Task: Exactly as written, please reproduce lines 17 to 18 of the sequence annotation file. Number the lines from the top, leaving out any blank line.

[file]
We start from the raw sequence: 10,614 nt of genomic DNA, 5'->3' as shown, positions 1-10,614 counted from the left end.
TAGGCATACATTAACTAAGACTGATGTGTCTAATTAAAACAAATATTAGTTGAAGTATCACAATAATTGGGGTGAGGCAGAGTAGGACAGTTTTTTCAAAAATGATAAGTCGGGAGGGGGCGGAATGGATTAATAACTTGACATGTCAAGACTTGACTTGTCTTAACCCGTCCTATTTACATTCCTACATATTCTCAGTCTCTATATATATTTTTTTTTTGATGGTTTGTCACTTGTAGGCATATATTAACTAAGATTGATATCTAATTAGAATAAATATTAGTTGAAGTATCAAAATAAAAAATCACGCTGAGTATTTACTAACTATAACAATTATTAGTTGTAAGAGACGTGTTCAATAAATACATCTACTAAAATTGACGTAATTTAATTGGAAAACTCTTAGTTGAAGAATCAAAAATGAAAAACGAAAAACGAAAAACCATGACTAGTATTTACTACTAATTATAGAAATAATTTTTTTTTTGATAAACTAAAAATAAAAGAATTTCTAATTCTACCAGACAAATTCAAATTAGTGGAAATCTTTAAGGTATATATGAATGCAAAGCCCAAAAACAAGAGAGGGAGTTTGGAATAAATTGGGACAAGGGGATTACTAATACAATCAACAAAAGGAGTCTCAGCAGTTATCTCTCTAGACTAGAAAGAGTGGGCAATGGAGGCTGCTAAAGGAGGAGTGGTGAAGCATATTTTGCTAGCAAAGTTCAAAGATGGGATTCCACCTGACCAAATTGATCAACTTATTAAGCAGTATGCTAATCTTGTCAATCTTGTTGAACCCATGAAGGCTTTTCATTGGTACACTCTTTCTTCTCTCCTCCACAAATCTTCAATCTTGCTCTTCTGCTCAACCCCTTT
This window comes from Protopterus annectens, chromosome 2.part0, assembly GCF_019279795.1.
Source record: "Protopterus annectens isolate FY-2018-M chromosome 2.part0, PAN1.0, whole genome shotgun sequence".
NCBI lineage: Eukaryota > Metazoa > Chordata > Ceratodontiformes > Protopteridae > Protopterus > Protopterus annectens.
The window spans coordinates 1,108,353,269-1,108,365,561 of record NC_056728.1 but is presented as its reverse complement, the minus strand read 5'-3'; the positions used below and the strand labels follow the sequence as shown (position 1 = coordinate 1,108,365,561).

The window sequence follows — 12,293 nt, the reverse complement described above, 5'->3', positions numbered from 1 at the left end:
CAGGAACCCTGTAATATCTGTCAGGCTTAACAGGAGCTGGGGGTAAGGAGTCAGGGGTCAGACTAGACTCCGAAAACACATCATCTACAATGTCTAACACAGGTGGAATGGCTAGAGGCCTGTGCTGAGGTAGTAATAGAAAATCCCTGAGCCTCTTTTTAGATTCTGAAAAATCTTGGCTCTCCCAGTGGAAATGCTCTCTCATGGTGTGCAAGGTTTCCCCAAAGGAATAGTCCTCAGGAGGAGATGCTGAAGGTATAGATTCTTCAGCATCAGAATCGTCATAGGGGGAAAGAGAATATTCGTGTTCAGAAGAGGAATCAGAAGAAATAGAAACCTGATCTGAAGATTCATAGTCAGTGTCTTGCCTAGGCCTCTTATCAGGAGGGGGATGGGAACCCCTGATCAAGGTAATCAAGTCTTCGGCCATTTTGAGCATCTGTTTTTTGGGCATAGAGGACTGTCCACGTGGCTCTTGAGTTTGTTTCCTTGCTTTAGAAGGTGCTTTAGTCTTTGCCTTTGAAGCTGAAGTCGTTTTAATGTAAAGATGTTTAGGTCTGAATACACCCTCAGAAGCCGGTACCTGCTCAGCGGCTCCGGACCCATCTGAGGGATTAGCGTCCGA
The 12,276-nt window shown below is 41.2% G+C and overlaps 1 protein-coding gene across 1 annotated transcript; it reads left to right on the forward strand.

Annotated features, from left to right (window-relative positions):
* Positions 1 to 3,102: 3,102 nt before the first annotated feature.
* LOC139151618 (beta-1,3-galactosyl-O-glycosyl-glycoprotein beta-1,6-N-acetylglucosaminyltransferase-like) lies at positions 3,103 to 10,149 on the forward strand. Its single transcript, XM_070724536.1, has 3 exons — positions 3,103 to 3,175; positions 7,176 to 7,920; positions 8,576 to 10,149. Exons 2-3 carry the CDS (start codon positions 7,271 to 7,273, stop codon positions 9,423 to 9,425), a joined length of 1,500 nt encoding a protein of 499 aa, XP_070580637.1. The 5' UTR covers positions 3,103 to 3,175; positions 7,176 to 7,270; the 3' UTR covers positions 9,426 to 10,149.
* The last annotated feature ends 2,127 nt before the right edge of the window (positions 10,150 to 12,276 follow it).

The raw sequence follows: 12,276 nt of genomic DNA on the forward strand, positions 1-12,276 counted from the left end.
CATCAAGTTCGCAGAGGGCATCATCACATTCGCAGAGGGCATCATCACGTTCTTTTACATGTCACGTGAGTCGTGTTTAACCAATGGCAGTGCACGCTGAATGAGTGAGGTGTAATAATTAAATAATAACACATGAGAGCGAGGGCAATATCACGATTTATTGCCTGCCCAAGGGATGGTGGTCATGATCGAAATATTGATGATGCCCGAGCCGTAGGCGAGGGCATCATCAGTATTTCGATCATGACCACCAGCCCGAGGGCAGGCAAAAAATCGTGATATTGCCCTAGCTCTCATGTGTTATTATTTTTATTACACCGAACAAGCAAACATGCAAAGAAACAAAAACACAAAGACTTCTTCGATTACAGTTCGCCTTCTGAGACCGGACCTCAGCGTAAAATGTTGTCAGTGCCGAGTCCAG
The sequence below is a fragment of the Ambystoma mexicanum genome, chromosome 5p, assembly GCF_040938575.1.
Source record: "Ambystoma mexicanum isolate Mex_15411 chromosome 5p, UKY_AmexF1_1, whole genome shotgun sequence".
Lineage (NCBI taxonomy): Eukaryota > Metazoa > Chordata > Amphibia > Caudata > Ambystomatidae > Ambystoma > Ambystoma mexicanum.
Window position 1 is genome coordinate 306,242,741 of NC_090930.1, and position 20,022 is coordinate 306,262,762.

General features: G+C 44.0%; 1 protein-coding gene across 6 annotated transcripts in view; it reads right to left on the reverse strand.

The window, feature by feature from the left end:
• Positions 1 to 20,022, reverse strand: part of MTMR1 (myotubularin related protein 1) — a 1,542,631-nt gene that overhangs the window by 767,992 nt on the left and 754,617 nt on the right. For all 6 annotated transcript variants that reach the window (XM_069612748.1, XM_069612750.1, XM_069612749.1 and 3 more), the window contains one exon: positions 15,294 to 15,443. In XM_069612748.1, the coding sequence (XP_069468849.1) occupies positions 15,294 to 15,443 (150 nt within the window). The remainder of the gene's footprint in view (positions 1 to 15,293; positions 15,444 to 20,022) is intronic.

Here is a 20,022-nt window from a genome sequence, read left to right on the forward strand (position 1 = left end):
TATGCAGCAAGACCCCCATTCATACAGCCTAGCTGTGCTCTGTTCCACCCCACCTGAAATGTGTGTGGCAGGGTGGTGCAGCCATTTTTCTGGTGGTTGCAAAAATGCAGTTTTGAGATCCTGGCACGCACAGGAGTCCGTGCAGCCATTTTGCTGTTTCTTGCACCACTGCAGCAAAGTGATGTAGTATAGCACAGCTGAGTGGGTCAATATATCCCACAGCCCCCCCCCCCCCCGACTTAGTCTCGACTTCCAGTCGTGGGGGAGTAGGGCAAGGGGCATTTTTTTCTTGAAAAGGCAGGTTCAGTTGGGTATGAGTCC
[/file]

Source record: "Ambystoma mexicanum isolate Mex_15411 chromosome 5p, UKY_AmexF1_1, whole genome shotgun sequence".
Lineage (NCBI taxonomy): Eukaryota > Metazoa > Chordata > Amphibia > Caudata > Ambystomatidae > Ambystoma > Ambystoma mexicanum.